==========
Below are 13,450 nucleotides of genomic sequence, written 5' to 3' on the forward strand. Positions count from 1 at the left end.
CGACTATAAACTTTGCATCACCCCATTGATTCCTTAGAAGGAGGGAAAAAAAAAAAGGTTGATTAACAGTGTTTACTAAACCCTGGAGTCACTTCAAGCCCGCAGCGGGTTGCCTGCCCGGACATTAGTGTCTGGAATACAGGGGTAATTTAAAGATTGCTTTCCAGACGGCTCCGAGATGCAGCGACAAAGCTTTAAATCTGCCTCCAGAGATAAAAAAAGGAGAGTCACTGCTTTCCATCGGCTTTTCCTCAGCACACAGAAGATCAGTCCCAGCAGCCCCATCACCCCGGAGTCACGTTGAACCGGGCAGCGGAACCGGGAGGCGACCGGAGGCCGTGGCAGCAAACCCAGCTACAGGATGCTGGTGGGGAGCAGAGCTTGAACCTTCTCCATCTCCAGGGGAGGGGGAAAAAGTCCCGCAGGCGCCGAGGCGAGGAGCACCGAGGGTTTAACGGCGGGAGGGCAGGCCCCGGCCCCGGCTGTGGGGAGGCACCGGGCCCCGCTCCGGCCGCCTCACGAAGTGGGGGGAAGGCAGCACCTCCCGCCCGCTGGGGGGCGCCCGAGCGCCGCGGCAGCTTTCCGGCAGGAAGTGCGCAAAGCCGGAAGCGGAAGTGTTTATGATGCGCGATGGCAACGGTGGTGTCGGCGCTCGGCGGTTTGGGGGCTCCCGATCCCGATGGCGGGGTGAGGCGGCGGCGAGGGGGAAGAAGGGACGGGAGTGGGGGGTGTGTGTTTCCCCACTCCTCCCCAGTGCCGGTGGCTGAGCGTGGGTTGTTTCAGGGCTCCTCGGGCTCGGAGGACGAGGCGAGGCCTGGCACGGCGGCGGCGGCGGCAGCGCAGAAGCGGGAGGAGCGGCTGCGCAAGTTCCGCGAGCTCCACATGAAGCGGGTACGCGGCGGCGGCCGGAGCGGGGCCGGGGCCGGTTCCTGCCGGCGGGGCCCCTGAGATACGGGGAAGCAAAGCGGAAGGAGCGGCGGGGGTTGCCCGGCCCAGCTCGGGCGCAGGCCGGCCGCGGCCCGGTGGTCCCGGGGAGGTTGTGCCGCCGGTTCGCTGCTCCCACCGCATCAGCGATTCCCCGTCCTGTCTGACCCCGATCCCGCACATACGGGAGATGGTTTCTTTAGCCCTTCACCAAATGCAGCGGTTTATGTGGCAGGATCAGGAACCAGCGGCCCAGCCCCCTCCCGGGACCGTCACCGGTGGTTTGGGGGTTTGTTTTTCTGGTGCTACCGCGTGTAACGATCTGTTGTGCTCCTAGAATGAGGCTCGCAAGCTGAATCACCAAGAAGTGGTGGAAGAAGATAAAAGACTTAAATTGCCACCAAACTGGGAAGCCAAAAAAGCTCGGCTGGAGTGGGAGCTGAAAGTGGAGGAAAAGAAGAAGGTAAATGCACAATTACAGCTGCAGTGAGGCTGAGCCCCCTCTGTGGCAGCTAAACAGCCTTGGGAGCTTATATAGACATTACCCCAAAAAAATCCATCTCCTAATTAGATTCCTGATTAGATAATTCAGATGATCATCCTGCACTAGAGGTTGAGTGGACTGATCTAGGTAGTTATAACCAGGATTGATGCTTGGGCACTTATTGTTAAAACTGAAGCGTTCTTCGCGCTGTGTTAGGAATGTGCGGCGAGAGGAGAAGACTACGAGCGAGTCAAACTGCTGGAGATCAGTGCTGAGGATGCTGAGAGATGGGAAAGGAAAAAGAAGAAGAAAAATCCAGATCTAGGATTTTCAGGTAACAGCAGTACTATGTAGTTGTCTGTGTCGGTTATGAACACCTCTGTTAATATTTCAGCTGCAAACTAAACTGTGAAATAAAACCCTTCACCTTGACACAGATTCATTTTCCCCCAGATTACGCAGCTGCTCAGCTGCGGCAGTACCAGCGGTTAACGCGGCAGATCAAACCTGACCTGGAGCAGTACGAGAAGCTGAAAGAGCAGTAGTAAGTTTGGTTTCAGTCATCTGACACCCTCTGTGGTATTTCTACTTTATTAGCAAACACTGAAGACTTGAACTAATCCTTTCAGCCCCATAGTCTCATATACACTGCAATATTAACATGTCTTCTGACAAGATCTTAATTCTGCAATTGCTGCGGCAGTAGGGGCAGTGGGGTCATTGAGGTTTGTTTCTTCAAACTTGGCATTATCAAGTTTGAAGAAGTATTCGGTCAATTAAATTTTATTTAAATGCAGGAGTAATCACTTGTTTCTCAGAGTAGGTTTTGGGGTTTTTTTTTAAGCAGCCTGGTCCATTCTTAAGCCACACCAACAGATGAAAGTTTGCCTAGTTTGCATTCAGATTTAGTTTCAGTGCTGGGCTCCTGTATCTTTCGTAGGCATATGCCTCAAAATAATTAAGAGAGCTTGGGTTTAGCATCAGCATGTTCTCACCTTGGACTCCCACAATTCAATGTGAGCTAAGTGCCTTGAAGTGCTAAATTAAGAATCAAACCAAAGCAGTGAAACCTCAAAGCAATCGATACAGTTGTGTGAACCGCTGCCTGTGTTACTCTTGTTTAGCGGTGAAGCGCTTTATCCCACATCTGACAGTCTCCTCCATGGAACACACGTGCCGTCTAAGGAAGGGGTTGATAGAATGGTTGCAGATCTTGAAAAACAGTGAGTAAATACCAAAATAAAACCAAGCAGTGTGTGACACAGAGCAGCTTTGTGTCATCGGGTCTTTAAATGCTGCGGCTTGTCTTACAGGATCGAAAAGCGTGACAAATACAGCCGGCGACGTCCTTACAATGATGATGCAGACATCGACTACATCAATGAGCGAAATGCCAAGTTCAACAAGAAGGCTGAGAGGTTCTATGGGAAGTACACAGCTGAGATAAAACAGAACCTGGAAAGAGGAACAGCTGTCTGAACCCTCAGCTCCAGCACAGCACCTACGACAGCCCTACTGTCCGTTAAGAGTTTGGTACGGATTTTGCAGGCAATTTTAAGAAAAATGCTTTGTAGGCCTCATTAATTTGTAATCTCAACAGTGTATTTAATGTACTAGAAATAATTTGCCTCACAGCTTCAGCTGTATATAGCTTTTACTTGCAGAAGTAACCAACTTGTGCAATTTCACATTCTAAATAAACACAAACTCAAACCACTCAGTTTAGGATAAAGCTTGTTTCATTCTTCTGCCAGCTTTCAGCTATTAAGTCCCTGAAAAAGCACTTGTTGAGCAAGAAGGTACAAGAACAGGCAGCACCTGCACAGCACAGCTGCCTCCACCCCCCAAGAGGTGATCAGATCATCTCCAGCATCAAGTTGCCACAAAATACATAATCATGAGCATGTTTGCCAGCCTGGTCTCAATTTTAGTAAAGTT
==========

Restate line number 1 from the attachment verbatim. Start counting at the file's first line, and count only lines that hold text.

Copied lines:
Below are 13,450 nucleotides of genomic sequence, written 5' to 3' on the forward strand. Positions count from 1 at the left end.